How is COVID-19 affecting our Canadian Border?
Most people are asking whether they can cross in to our friendly Canadian border, eh! On March 21, 2020, our Prime Minister announced travel restrictions that limit travel to Canada in order to manage the outbreak of the coronavirus disease (COVID-19). Based on these restrictions, the people that are permitted to enter Canada are Canadian citizens, Canadian Permanent Residents, protected persons, foreign nationals who are coming for an essential purpose from the United States and foreign nationals who are coming for an essential purpose from a country other than the U.S. and are exempt from the travel restrictions. As of May 22, 2020, the Canadian restriction on all non-essential (discretionary) travel at the Canada-U.S. border that was initially implemented on March 21, 2020, was extended for an additional 30 days until June 21, 2020. This applies to all foreign nationals and it also included immediate family members, such as spouses/partners.
However, just recently on June 8, 2020 the Canada Border Services Agency announced that as of June 8th, 2020 foreign nationals who are immediate family members of Canadian Citizens and Permanent Residents will be exempt from the prohibition on entry to Canada if entering is to be with an immediate family member of a period of at least 15 days. An immediate family member refers to a person’s: spouse or common-law partner; dependent child, parent or step-parent, and a guardian or tutor.
Examples of discretionary/optional (non-essential) travel include: tourism, recreation, and entertainment. So, if you are healthy and must cross the border for work or other non-discretionary (essential) purposes, you may continue to do so. Some examples of essential travel purposes are: work and study, critical infrastructure support, economic services and supply chains, shopping for essential goods, such as medication, items necessary for the health and safety of an individual or family and lastly health, immediate medical care, safety and security.
Some persons working in the health care field are considered exempt from the border prohibition. This is the case as long as they do not provide direct care for people over 65 years of age within the first 14 days of their entry into Canada. So what about foreign nationals? If you are a foreign national arriving to Canada from the U.S. with symptoms of COVID-19, you will not be allowed to enter Canada. Foreign nationals arriving from the U.S. without symptoms of COVID-19, will be allowed to enter Canada only for essential travel. Foreign nationals, excluding those arriving from the U.S., will not be allowed into Canada. However, there are exemptions to these restrictions for foreign nationals arriving from other countries.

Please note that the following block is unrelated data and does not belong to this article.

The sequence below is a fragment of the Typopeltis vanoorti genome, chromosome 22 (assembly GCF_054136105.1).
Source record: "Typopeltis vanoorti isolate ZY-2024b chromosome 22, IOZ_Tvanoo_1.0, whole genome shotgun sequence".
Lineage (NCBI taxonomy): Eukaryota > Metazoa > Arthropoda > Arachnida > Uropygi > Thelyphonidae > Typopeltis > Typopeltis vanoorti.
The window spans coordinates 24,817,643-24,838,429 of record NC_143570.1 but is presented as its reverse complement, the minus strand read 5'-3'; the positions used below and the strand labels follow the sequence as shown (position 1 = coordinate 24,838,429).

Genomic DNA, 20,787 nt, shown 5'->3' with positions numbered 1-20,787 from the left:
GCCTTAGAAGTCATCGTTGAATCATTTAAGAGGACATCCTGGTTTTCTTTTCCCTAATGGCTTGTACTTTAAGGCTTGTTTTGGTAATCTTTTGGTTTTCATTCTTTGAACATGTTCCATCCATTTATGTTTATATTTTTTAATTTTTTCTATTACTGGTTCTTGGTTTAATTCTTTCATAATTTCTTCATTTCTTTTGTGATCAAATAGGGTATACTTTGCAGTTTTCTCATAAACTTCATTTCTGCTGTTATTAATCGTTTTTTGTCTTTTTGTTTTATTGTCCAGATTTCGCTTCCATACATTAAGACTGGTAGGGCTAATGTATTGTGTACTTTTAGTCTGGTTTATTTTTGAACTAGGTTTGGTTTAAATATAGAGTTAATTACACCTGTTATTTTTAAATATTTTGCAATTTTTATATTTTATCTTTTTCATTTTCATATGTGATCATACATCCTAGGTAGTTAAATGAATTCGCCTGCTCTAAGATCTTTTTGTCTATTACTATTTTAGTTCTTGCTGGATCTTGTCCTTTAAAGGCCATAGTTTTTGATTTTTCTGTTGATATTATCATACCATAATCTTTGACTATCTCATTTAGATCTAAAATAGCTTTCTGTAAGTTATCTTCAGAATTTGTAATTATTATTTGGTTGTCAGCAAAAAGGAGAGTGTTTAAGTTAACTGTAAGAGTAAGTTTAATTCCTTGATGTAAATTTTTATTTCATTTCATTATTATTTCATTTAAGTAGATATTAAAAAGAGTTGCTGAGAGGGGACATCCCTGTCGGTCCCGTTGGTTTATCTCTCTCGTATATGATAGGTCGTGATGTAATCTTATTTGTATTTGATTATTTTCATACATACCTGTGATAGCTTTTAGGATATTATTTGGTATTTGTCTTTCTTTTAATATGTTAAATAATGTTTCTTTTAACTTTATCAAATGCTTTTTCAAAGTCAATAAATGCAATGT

So what if you are allowed to come into Canada. What happens next? It is not that simple. The Government of Canada’s Emergency Order under the Quarantine Act requires persons entering Canada, whether by air, land or sea, to isolate for 14 days if they have symptoms of COVID-19, or to quarantine themselves for 14 days if they are asymptomatic to limit the spread of COVID-19. An updated Order is being issued, under which any traveller arriving in Canada, whether they are symptomatic or asymptomatic, cannot isolate or quarantine in a place where they would be in contact with people who are vulnerable, such as adults aged 65 years or over and people with pre-existing medical conditions.
Upon arrival, every traveller will need to confirm that they have a suitable place to isolate or quarantine, where they will have access to basic necessities, such as food and medication. Travellers will be expected to make plans for where they will isolate or quarantine in advance of arriving to Canada. Travellers who do not have an appropriate place in which to isolate or quarantine themselves must go to a place designated by the Chief Public Health Officer of Canada.
In addition, all travellers arriving in Canada will be required to wear a non-medical mask or face covering to proceed to their final destination where they will isolate or quarantine. They will be provided with a mask if they do not have one. These new mandatory measures are an additional layer in Canada’s actions to protect the health of Canadians, including persons aged 65 and over and people with pre-existing medical conditions, who are at greatest risk of severe health complications related to COVID-19. So what other implementations will be made post June 21, 2020? I will keep you posted!
By Maria Norka Zagazeta Garcia
Canadian Immigration Lawyer
US Immigration Attorney